Note: I know next to nothing about the army. I get the technical details in this from my plus one.


‘We didn’t know it but we were already history.

And history’s what we’ve become.

Not the kind that’s recorded or sung, perhaps,

but history still. Our own, histories of one.’

Owen Sheers’ Pink Mist is a punch in your chest, a stab in your heart, a whisper in your ear telling you that someone is still there even when they’re gone.

On the thrust stage of the Bristol Old Vic are Hads, Taff and Arthur, our three boys, ‘We might have thought ourselves men/ but we weren’t, not yet, not then.’ It’s Arthur, the one with the cheeky smile, who pushes the others to sign up to go to war, so it’s Arthur who takes responsibility for what happens. As we see the three jump from their small life in Bristol to the wide world of war in Afghanistan, it’s hard to compare who they were with who they are after a few months away. It’s painful to think how much healthier they’d all be if they hadn’t left, but impossible to forget how much they grow in ways they wouldn’t if they had stayed.

It feels like you’re watching hearts and minds break. Almost every word is attached to a movement, making the moments of stillness shine. Noting the repetitions of movements for different meanings contrasts innocence and violence, a firework becoming a bomb just as a playground game of war becomes the real thing. Though dealing with such an aggressive subject, there is a layer of gentleness that runs throughout. As Arthur cradles a bird egg he stole before he went to war, the tenderness in his actions makes him seem like a young boy again.

Every moment tingles. The annunciation, the movements that are so precise. The way Phil Dunster’s body ripples as he leads us through these young men’s lives. The way they all look at each other. The lyrical beauty of Sheer’s words have the ability to either spike or flow, merging an incredible clarity of storytelling with youthful cheekiness and military terminology. It never leaves you behind, regardless of your understanding- or lack thereof- of tanks or training bases, of sangar, bluey or Brize.

Based on interviews with soldiers and their families, the thorough research behind the play is obvious. The green is the exact colour of night vision, the sounds are just what it’s like when a bullet whizzes past you, the helmets are the same as the one lying on the bedroom floor I left this morning. Pink Mist gets the sense of camaraderie that draws so many people to the army. Forget Queen and country, it’s about the men standing next to you. There are no limits to the lengths these men would go to for their friends on the field.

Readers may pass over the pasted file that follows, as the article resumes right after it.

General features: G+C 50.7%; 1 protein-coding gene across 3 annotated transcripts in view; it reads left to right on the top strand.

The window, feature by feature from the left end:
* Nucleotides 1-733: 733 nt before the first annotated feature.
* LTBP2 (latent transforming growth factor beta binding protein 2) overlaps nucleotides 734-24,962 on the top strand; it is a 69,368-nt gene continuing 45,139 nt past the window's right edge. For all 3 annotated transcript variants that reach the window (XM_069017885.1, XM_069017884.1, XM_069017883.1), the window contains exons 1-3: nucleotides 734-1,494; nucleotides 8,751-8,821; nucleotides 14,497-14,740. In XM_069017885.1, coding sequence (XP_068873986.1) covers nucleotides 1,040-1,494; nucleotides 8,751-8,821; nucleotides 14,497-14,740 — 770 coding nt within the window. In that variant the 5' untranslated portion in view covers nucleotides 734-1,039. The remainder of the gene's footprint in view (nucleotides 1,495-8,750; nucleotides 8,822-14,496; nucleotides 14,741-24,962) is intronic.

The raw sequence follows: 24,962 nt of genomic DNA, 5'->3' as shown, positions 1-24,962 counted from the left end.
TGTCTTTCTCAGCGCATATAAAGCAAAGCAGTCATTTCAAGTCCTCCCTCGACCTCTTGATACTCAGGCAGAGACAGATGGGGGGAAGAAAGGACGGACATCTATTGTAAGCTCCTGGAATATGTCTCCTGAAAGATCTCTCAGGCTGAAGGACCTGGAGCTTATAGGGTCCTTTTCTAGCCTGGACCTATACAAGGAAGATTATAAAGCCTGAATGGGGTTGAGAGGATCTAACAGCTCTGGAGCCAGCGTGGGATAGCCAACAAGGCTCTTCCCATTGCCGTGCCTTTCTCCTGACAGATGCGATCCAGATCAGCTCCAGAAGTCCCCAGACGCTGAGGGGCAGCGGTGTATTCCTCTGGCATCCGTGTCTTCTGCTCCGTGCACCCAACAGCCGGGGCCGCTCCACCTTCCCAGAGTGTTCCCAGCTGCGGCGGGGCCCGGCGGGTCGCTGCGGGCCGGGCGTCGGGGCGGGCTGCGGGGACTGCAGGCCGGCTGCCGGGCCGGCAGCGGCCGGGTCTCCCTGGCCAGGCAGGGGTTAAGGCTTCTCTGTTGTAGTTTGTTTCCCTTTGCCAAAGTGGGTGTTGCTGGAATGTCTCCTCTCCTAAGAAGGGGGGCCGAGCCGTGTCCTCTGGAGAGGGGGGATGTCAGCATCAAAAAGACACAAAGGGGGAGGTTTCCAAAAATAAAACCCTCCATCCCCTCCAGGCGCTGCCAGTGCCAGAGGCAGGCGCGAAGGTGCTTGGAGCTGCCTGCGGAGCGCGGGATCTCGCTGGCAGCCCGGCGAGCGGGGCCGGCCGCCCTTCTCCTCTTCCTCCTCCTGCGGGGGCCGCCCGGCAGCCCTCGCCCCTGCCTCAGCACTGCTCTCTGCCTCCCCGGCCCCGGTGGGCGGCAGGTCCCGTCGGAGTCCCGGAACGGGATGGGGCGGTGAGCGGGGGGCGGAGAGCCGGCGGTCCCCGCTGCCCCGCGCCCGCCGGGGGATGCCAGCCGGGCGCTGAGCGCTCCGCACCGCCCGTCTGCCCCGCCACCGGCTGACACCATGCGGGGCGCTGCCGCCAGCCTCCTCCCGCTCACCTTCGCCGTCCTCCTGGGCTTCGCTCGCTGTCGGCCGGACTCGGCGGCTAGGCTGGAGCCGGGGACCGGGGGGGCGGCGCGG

It’s not cheery, obviously. But it’s almost more painful when they’re talking about the good bits. The dark humour that they use to get through it all twists your emotions in seconds. I used to think that crying was this unexplainable thing your body occasionally did, but now I think it’s like there’s too much inside you that some of it has to spill out from your eyes. In a book review of Sheer’s poem is written, ‘there is no forced sentiment’ and this is completely true of the stage version. It is honest, open and funny. It is also terribly, terribly sad.

I imagine that Pink Mist has an extra layer of magic performed in its hometown here in Bristol, that it must lack elsewhere. There’s something special about being able to hear about Thekla in the play after walking past it on your way to the theatre.

This story makes you realise that sometimes it takes something awful to happen to make you see just how lucky you are. Count the blessings, not the curse.

Regardless of personal views or personal ties to the military, Pink Mist is a thing of beauty. But if you see it with someone whose future could be being played out in front of you, the play is a two-hour long explosion in your heart, and you might need your hand held for a while after the lights come up.

Bristol Old Vic, 23/02/2016


A collection of thoughts about the refugee crisis, theatre and Valentine’s Day.